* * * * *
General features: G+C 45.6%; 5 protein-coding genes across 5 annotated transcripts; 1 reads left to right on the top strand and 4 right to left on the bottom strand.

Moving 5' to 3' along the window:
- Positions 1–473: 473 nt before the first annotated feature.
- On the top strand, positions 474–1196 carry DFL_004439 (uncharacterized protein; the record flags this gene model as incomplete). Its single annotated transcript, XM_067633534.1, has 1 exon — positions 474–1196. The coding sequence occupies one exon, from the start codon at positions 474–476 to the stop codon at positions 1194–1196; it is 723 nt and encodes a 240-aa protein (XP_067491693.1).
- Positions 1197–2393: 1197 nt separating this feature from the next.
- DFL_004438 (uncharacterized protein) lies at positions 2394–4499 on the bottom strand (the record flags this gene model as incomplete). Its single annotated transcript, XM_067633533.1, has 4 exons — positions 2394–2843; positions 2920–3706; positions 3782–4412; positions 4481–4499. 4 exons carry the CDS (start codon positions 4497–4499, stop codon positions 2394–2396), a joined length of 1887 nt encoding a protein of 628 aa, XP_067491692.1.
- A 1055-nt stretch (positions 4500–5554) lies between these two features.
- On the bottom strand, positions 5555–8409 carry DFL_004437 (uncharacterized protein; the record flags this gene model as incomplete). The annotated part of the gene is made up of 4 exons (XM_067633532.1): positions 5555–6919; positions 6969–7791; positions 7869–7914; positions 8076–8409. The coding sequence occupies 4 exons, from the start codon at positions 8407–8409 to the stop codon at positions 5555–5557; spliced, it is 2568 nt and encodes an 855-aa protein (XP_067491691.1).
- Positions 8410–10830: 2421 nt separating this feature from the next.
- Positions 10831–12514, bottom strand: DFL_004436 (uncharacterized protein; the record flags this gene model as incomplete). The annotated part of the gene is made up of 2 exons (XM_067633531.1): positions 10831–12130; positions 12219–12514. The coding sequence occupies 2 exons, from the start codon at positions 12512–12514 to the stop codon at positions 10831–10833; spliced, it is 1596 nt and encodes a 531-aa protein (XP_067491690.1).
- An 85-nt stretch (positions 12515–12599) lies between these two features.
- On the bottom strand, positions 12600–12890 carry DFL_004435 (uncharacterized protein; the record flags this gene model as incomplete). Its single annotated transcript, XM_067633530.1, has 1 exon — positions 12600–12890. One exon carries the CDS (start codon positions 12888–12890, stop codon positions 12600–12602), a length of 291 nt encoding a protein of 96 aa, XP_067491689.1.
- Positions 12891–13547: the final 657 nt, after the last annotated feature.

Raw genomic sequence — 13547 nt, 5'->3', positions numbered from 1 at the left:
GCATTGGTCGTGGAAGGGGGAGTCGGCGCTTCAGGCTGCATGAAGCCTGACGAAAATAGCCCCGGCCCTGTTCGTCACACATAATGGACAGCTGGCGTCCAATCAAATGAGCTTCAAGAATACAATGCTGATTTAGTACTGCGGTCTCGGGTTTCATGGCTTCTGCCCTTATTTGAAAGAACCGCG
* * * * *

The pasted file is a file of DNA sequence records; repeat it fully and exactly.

General features: G+C 45.6%; 5 protein-coding genes across 5 annotated transcripts; 1 reads left to right on the top strand and 4 right to left on the bottom strand.

Moving 5' to 3' along the window:
- Positions 1–473: 473 nt before the first annotated feature.
- On the top strand, positions 474–1196 carry DFL_004439 (uncharacterized protein; the record flags this gene model as incomplete). Its single annotated transcript, XM_067633534.1, has 1 exon — positions 474–1196. The coding sequence occupies one exon, from the start codon at positions 474–476 to the stop codon at positions 1194–1196; it is 723 nt and encodes a 240-aa protein (XP_067491693.1).
- Positions 1197–2393: 1197 nt separating this feature from the next.
- DFL_004438 (uncharacterized protein) lies at positions 2394–4499 on the bottom strand (the record flags this gene model as incomplete). Its single annotated transcript, XM_067633533.1, has 4 exons — positions 2394–2843; positions 2920–3706; positions 3782–4412; positions 4481–4499. 4 exons carry the CDS (start codon positions 4497–4499, stop codon positions 2394–2396), a joined length of 1887 nt encoding a protein of 628 aa, XP_067491692.1.
- A 1055-nt stretch (positions 4500–5554) lies between these two features.
- On the bottom strand, positions 5555–8409 carry DFL_004437 (uncharacterized protein; the record flags this gene model as incomplete). The annotated part of the gene is made up of 4 exons (XM_067633532.1): positions 5555–6919; positions 6969–7791; positions 7869–7914; positions 8076–8409. The coding sequence occupies 4 exons, from the start codon at positions 8407–8409 to the stop codon at positions 5555–5557; spliced, it is 2568 nt and encodes an 855-aa protein (XP_067491691.1).
- Positions 8410–10830: 2421 nt separating this feature from the next.
- Positions 10831–12514, bottom strand: DFL_004436 (uncharacterized protein; the record flags this gene model as incomplete). The annotated part of the gene is made up of 2 exons (XM_067633531.1): positions 10831–12130; positions 12219–12514. The coding sequence occupies 2 exons, from the start codon at positions 12512–12514 to the stop codon at positions 10831–10833; spliced, it is 1596 nt and encodes a 531-aa protein (XP_067491690.1).
- An 85-nt stretch (positions 12515–12599) lies between these two features.
- On the bottom strand, positions 12600–12890 carry DFL_004435 (uncharacterized protein; the record flags this gene model as incomplete). Its single annotated transcript, XM_067633530.1, has 1 exon — positions 12600–12890. One exon carries the CDS (start codon positions 12888–12890, stop codon positions 12600–12602), a length of 291 nt encoding a protein of 96 aa, XP_067491689.1.
- Positions 12891–13547: the final 657 nt, after the last annotated feature.

Raw genomic sequence — 13547 nt, 5'->3', positions numbered from 1 at the left:
GCATTGGTCGTGGAAGGGGGAGTCGGCGCTTCAGGCTGCATGAAGCCTGACGAAAATAGCCCCGGCCCTGTTCGTCACACATAATGGACAGCTGGCGTCCAATCAAATGAGCTTCAAGAATACAATGCTGATTTAGTACTGCGGTCTCGGGTTTCATGGCTTCTGCCCTTATTTGAAAGAACCGCG